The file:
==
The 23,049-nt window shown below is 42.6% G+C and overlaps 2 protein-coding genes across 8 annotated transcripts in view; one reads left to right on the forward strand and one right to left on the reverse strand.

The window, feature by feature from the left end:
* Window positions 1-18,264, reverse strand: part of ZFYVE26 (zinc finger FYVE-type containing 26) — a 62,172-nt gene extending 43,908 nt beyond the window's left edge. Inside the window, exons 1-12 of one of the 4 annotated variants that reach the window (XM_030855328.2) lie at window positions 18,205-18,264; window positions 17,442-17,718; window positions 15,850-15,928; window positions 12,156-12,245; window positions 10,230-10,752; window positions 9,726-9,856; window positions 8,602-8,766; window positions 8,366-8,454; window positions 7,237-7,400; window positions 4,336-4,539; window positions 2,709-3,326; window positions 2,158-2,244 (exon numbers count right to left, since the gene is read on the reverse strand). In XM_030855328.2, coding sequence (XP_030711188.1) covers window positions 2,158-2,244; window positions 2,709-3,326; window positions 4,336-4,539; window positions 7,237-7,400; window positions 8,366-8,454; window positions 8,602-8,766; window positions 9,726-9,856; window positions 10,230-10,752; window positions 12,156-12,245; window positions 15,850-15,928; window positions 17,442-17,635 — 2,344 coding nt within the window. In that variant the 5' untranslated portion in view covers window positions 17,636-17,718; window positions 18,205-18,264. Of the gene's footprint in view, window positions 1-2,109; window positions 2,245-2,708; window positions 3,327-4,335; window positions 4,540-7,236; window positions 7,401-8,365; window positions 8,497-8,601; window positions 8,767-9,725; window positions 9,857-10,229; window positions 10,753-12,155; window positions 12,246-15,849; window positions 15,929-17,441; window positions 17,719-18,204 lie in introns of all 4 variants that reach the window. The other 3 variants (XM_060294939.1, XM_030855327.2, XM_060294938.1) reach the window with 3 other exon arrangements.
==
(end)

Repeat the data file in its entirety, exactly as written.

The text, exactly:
The 23,049-nt window shown below is 42.6% G+C and overlaps 2 protein-coding genes across 8 annotated transcripts in view; one reads left to right on the forward strand and one right to left on the reverse strand.

The window, feature by feature from the left end:
* Window positions 1-18,264, reverse strand: part of ZFYVE26 (zinc finger FYVE-type containing 26) — a 62,172-nt gene extending 43,908 nt beyond the window's left edge. Inside the window, exons 1-12 of one of the 4 annotated variants that reach the window (XM_030855328.2) lie at window positions 18,205-18,264; window positions 17,442-17,718; window positions 15,850-15,928; window positions 12,156-12,245; window positions 10,230-10,752; window positions 9,726-9,856; window positions 8,602-8,766; window positions 8,366-8,454; window positions 7,237-7,400; window positions 4,336-4,539; window positions 2,709-3,326; window positions 2,158-2,244 (exon numbers count right to left, since the gene is read on the reverse strand). In XM_030855328.2, coding sequence (XP_030711188.1) covers window positions 2,158-2,244; window positions 2,709-3,326; window positions 4,336-4,539; window positions 7,237-7,400; window positions 8,366-8,454; window positions 8,602-8,766; window positions 9,726-9,856; window positions 10,230-10,752; window positions 12,156-12,245; window positions 15,850-15,928; window positions 17,442-17,635 — 2,344 coding nt within the window. In that variant the 5' untranslated portion in view covers window positions 17,636-17,718; window positions 18,205-18,264. Of the gene's footprint in view, window positions 1-2,109; window positions 2,245-2,708; window positions 3,327-4,335; window positions 4,540-7,236; window positions 7,401-8,365; window positions 8,497-8,601; window positions 8,767-9,725; window positions 9,857-10,229; window positions 10,753-12,155; window positions 12,246-15,849; window positions 15,929-17,441; window positions 17,719-18,204 lie in introns of all 4 variants that reach the window. The other 3 variants (XM_060294939.1, XM_030855327.2, XM_060294938.1) reach the window with 3 other exon arrangements.